- EU biofuel producers are arguing that Indonesian biofuel is being rerouted through China to avoid duties
- The EU’s subsidies for biodiesel produced from Chinese cooking oil make those exports worth double on the EU market
- The subsidies make it more profitable for Chinese producers to export, and to import Indonesian biodiesel for domestic use
- The EU is dragging Indonesia into a trade spat with China that its own subsidies have created
Last month it emerged that the EU was commencing an anti-circumvention case against China and the UK for its exports of biodiesel.
For those unfamiliar with circumvention cases in international trade, they run as follows: a country or bloc (in this case the EU) imposes a tariff on imports (in this case, it’s a tariff biodiesel from Indonesia). The importing country then argues that imports are being diverted through another country to avoid that tariff (in this case the EU is arguing those imports are going through the UK and China).
A History of Blocking Biodiesel
In 2013, the EU placed antidumping duties on Indonesian biodiesel, as well as biodiesel from Argentina. After a WTO complaint by Indonesia, the EU duties were found to be illegal in 2018. Within a few months, the EU placed countervailing duties on the same Indonesian exports. Indonesia launched a WTO case against those EU measures last month.
The ongoing measures point to one underlying reality: the EU biodiesel industry struggles with competition. This takes place at two levels. First, EU rapeseed producers can’t compete with palm oil as a feedstock for renewable biodiesel, which resulted in the Renewable Energy Directive ban on palm oil accessing EU subsidies for biodiesel (that ban has also been challenged at WTO by Indonesia, as discriminatory). Second, biodiesel producers struggle with production costs against overseas counterparts, whether in Indonesia or Argentina – and now China.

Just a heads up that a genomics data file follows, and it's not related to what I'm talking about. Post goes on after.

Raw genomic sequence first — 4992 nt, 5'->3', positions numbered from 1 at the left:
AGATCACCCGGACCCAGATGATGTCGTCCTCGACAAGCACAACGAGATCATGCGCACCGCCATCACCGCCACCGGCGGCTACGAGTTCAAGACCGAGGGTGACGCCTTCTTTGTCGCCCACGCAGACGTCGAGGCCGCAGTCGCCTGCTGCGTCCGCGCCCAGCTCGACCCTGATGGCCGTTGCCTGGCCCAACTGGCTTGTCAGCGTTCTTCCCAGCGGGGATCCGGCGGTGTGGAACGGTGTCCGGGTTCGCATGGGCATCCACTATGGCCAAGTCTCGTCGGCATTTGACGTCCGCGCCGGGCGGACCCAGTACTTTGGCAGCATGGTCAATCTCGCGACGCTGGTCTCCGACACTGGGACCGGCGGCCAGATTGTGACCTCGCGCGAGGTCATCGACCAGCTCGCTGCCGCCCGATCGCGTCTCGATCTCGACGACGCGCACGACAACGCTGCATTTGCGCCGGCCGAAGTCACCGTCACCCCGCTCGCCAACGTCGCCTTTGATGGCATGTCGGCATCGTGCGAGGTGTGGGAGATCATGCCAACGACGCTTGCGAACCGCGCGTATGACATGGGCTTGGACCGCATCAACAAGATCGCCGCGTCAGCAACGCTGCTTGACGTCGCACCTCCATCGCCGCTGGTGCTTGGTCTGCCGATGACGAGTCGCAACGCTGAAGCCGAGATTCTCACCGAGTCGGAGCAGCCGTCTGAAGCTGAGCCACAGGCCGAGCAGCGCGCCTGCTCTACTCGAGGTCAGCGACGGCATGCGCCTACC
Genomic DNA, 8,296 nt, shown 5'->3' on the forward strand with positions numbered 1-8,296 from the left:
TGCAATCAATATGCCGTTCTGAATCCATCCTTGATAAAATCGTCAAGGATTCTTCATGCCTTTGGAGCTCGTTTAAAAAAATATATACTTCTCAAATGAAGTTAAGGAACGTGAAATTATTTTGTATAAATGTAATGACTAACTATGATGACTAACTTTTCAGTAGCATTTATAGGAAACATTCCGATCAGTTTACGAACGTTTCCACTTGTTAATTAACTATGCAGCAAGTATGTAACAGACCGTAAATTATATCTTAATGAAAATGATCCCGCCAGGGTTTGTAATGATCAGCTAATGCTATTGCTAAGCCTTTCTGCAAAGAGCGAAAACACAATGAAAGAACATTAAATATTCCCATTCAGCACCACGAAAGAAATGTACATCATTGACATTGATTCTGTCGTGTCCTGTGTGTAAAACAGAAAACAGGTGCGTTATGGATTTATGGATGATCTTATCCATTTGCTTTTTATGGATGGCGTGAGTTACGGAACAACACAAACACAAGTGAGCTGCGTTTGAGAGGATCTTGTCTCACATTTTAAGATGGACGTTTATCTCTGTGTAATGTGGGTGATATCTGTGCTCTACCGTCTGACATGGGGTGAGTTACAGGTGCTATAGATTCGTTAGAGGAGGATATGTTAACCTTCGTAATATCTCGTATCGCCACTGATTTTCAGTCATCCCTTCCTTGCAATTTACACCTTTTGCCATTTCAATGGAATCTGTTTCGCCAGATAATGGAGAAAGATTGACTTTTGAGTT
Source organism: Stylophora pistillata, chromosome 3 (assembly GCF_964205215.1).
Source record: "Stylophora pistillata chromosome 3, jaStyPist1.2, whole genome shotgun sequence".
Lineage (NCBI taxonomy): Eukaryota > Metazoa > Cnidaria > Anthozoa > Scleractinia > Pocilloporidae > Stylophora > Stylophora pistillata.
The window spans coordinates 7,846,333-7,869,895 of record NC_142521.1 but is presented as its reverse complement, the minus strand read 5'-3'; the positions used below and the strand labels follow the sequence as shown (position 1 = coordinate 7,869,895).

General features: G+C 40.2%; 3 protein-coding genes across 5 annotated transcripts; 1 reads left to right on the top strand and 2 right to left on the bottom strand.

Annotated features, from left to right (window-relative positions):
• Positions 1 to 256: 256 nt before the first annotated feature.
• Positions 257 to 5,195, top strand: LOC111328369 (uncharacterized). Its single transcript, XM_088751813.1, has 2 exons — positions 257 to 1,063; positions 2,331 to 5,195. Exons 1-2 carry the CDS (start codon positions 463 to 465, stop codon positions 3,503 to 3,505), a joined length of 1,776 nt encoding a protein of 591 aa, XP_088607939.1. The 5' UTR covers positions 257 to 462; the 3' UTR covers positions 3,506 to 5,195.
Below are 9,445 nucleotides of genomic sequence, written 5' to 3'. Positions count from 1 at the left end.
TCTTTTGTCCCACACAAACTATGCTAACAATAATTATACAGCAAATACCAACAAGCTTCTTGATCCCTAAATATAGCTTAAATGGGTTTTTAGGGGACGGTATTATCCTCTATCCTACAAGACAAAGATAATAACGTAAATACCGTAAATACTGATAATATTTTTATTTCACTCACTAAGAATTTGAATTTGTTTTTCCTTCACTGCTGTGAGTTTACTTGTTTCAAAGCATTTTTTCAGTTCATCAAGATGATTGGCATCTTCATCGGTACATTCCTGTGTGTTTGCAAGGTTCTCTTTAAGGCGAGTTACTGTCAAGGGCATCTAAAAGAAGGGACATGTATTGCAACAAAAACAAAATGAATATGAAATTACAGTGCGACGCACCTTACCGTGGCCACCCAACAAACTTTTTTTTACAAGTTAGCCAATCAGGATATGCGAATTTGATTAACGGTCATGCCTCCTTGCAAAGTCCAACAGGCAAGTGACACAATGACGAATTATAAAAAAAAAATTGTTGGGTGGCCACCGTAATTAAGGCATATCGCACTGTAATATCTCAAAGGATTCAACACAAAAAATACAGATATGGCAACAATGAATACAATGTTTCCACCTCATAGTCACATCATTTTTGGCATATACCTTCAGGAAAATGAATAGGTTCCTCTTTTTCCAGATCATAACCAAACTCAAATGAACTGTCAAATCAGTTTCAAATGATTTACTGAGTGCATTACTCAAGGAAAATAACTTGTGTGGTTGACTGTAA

So, EU producers now that think circumvention is taking place and that biodiesel in the form of used cooking oil (UCO) based on palm oil is now being routed through China. What lies behind the claims – and, a related question, why are Chinese exports of biodiesel so competitive in the EU market?
RED Distorts the Market
The EU Renewable Energy Directive (RED) creates demand for ‘accepted’ biofuels by mandating that a percentage of transport fuels be used in the overall fuel mix. With palm oil out of the picture because of the EU RED ban, this means a greater reliance on rapeseed oil. However, the Russian invasion of Ukraine has placed upward pressure on rapeseed oil prices – cutting into the margins of biodiesel producers reliant upon rapeseed.
The biggest competition for these producers now comes from producers using UCO to create biodiesel. But the RED gives UCO an additional price advantage because UCO provides a ‘double credit’ in the renewable mandates. In other words, only half as much UCO-based biodiesel has to be used to meet the EU RED’s mandate as biodiesel from rapeseed.
But there’s now an additional complication.
Competition – on used oil
Up until recently, the UCO biodiesel market was dominated by domestic EU producers that were either relying on UCO collection across Europe, or UCO imports that were being processed into UCO biodiesel in Europe. However, UCO collections in the EU are basically at capacity; there’s a limited amount of waste oil. The EU has therefore been importing UCO from China, United Kingdom, Malaysia, Indonesia, Saudi Arabia, and Russia. In 2021, the EU imported around half of its UCO for conversion into biodiesel – representing around 10 per cent of the entire biodiesel supply.
There is a limited amount of capacity for processing UCO – and it has hardly changed since 2019. In 2020, this naturally forced a change in import markets. The EU started importing more processed UCO biodiesel (rather than the unprocessed UCO) from China. Why? First, to meet the additional demand for UCO-based fuels and limited capacity; second to replace the bans on palm oil; and third to mitigate the high price of rapeseed-based fuels.
In competitive terms, it’s worth noting that the cost of producing biodiesel from used cooking oil is around one-third that of rapeseed, and is around two-thirds the cost of palm oil. Think about that: it costs less than half to produce, and is worth twice as much. It’s almost impossible to determine if biodiesel is made from used materials or virgin materials.